Felix Holt, the Radical (Oxford World's Classics)
Format: PDF / Kindle (mobi) / ePub
As in all of George Eliot's best work, every class of society is included in this portrait of political ferment and corrupt electioneering in a small Midland borough in 1832. At the heart of the novel is George Eliot's conviction that "men's lives are as thoroughly blended with each other as the air they breathe; evil spreads as necessarily as disease."
inwardly vexed, but sufficiently prepared not to seem so. ‘Only yesterday,’ said Esther, quite simply, ‘I received a letter from some lawyers with a statement of many surprising things, showing that I was an heiress’ – here she turned very prettily to address Mrs Transome – ‘which, as you may imagine, is one of the last things I could have supposed myself to be.’ ‘My dear,’ said Mrs Transome with elderly grace, just laying her hand for an instant on Esther’s, ‘it is a lot that would become you
conceive that town and country had no pulse in common, except where the handlooms made a far-reaching straggling fringe about the great centres of manufacture; that till the agitation about the Catholics in ’29,13 rural Englishmen had hardly known more of Catholics than of the fossil mammals; and that their notion of Reform was a confused combination of rick-burners, trades-unions, Nottingham riots,14 and in general whatever required the calling-out of the yeomanry. It was still easier to see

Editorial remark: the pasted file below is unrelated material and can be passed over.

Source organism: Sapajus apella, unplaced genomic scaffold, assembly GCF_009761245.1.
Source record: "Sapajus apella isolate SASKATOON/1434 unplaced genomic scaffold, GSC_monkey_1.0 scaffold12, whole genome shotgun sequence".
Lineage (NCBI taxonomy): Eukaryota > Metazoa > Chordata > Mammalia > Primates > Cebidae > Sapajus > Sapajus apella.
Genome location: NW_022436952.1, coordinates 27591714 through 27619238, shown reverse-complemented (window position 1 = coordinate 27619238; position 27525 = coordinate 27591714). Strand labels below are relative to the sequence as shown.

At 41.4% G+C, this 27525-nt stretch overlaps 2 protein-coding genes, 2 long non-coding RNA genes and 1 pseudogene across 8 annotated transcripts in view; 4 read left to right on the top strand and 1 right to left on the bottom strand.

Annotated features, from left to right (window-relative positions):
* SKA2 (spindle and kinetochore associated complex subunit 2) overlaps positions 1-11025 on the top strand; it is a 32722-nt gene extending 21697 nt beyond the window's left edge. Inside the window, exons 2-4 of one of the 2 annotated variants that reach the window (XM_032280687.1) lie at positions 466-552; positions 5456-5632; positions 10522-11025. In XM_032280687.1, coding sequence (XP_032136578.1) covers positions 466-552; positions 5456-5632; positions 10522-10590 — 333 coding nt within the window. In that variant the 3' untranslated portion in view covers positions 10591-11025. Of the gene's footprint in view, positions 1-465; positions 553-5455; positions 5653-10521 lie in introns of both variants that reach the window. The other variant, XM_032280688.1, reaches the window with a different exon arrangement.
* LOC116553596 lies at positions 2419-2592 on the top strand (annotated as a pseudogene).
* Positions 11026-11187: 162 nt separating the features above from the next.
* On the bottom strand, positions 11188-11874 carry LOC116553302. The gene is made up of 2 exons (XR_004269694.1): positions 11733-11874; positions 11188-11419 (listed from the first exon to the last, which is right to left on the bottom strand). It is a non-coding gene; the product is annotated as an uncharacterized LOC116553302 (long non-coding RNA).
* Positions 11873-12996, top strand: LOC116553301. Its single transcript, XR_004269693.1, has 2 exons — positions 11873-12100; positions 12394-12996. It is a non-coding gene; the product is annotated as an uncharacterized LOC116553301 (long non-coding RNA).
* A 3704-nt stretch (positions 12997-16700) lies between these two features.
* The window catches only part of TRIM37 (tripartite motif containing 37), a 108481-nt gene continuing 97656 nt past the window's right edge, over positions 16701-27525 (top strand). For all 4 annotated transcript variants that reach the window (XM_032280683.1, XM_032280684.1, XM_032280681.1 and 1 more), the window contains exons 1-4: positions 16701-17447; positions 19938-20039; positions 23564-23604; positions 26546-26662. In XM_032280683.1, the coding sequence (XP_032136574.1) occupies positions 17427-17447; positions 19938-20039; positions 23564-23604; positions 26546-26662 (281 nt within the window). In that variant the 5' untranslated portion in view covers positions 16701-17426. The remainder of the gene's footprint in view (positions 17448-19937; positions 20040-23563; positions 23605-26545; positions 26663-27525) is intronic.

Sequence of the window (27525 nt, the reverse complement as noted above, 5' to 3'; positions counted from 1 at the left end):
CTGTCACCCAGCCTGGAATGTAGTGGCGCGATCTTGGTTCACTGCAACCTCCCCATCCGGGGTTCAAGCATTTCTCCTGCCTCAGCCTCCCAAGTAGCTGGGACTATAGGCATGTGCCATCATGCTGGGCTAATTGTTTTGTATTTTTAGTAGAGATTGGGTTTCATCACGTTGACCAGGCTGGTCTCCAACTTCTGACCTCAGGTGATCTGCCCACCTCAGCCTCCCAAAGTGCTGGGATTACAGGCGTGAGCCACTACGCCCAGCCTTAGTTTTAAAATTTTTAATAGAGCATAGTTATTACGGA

anxiety is not credulous of easy solutions. The one stay that bears up our hopes is sure to appear frail, and if looked at long will seem to totter. Too much depended on that unconsciousness of Harold’s; and although Jermyn did not see the course of things that could have disclosed and combined the various items of knowledge which he had imagined to be his own secret, and therefore his safeguard, he saw quite clearly what was likely to be the result of the disclosure. Not only would Harold
evils: I should else have been disabled. And he attacked me under a mistake about my intentions. I’m not prepared to say I never would assault a constable where I had more chance of deliberation. I certainly should assault him if I saw him doing anything that made my blood boil: I reverence the law, but not where it is a pretext for wrong, which it should be the very object of law to hinder. I consider that I should be making an unworthy defence, if I let the Court infer from what I say myself,
fearlessness and decision in his voice which startled all flaccid men and unruly boys. ‘What are you going to do, Phil?’ he added, seeing his nephew rise. ‘To write, of course. Those other matters are yours, I suppose?’ said Mr Debarry, looking at Christian. ‘Yes, sir.’ ‘I shall send you with a letter to the preacher. You can describe your own property. And the seal, uncle – was it your coat-of-arms?’ ‘No, it was this head of Achilles. Here, I can take it off the ring, and you can carry it,